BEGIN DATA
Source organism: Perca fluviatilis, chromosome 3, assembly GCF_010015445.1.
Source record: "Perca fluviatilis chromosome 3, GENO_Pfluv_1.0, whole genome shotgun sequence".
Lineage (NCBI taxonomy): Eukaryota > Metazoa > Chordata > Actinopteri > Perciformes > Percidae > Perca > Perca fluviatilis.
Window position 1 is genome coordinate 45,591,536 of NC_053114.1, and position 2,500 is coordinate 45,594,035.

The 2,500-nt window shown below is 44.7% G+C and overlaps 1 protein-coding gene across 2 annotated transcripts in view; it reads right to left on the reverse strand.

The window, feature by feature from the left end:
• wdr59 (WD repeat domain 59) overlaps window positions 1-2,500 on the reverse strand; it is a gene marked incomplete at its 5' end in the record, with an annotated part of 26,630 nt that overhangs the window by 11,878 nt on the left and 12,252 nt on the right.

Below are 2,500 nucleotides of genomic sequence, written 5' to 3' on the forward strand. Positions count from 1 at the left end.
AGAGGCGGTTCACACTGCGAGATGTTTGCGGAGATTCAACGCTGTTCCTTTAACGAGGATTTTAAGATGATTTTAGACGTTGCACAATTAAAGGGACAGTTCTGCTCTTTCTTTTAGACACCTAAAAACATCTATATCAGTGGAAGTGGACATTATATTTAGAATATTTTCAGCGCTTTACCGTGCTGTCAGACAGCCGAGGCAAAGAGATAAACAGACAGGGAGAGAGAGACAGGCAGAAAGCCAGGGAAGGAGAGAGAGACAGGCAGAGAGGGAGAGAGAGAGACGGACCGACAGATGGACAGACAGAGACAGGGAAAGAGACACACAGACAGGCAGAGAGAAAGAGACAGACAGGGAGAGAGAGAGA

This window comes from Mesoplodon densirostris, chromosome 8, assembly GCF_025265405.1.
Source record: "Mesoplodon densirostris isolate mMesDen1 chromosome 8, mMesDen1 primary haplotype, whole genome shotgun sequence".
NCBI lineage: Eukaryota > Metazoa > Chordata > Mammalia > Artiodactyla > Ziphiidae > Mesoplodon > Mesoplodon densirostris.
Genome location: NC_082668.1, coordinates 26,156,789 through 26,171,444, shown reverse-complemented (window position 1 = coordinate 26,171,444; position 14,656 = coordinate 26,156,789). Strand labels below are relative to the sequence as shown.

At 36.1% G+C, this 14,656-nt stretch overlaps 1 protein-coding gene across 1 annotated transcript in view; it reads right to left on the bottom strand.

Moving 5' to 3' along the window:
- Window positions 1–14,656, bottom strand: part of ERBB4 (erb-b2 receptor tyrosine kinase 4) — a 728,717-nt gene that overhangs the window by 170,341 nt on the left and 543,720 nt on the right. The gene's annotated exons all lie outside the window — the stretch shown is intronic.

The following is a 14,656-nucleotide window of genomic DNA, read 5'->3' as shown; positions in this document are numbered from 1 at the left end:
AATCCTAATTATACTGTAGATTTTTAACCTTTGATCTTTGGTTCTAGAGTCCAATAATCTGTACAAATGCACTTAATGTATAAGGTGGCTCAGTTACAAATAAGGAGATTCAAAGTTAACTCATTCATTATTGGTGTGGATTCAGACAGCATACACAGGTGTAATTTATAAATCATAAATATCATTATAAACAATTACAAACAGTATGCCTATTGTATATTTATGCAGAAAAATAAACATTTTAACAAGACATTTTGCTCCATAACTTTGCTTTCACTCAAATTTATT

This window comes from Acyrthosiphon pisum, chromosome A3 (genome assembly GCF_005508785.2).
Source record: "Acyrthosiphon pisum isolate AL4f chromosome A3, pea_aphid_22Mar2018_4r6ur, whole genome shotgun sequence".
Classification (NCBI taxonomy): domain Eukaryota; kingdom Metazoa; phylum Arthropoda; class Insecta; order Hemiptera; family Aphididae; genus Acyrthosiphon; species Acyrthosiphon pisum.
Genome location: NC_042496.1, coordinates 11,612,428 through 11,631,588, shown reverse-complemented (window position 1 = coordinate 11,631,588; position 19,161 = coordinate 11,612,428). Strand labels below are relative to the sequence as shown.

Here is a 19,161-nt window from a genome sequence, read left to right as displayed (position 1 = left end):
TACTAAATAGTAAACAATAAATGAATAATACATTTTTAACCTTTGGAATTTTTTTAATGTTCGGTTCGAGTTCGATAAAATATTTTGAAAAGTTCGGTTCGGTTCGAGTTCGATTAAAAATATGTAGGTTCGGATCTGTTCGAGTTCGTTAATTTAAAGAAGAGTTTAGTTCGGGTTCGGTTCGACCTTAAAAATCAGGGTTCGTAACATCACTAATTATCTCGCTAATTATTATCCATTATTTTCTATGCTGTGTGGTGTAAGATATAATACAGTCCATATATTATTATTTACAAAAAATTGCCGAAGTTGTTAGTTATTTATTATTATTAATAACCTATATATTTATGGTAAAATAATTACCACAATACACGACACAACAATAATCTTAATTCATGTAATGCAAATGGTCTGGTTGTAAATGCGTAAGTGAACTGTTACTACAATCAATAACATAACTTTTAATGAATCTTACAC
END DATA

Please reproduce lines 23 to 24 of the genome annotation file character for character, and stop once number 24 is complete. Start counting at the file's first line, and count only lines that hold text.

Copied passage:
Here is a 19,161-nt window from a genome sequence, read left to right as displayed (position 1 = left end):
TACTAAATAGTAAACAATAAATGAATAATACATTTTTAACCTTTGGAATTTTTTTAATGTTCGGTTCGAGTTCGATAAAATATTTTGAAAAGTTCGGTTCGGTTCGAGTTCGATTAAAAATATGTAGGTTCGGATCTGTTCGAGTTCGTTAATTTAAAGAAGAGTTTAGTTCGGGTTCGGTTCGACCTTAAAAATCAGGGTTCGTAACATCACTAATTATCTCGCTAATTATTATCCATTATTTTCTATGCTGTGTGGTGTAAGATATAATACAGTCCATATATTATTATTTACAAAAAATTGCCGAAGTTGTTAGTTATTTATTATTATTAATAACCTATATATTTATGGTAAAATAATTACCACAATACACGACACAACAATAATCTTAATTCATGTAATGCAAATGGTCTGGTTGTAAATGCGTAAGTGAACTGTTACTACAATCAATAACATAACTTTTAATGAATCTTACAC